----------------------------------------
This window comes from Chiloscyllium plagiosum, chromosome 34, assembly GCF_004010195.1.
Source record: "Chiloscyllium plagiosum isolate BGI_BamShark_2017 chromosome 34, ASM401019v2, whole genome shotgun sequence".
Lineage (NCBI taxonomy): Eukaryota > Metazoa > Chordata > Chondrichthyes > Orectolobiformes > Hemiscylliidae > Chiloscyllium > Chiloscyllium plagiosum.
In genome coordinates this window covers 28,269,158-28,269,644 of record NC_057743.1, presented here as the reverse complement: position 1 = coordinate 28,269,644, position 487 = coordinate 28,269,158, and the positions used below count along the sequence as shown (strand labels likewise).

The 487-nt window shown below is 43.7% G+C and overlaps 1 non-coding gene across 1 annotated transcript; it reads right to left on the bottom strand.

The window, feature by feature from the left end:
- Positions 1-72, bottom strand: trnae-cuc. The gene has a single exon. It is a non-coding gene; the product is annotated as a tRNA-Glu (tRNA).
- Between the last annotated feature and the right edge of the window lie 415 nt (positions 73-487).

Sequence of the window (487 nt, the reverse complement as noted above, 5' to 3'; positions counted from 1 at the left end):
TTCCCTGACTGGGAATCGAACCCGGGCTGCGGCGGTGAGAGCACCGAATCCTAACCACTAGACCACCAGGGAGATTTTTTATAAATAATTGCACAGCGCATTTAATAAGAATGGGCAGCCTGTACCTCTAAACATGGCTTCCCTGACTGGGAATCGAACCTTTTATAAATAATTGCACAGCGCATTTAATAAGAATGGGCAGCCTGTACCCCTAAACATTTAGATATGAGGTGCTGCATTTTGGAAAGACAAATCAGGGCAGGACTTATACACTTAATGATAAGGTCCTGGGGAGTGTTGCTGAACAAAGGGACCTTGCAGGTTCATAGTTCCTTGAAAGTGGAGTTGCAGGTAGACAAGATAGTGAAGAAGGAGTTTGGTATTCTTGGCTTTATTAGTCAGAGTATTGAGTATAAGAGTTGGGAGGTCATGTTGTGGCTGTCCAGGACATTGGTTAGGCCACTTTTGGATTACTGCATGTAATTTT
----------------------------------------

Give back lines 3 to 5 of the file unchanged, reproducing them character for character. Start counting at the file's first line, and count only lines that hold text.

Lineage (NCBI taxonomy): Eukaryota > Metazoa > Chordata > Chondrichthyes > Orectolobiformes > Hemiscylliidae > Chiloscyllium > Chiloscyllium plagiosum.
In genome coordinates this window covers 28,269,158-28,269,644 of record NC_057743.1, presented here as the reverse complement: position 1 = coordinate 28,269,644, position 487 = coordinate 28,269,158, and the positions used below count along the sequence as shown (strand labels likewise).

The 487-nt window shown below is 43.7% G+C and overlaps 1 non-coding gene across 1 annotated transcript; it reads right to left on the bottom strand.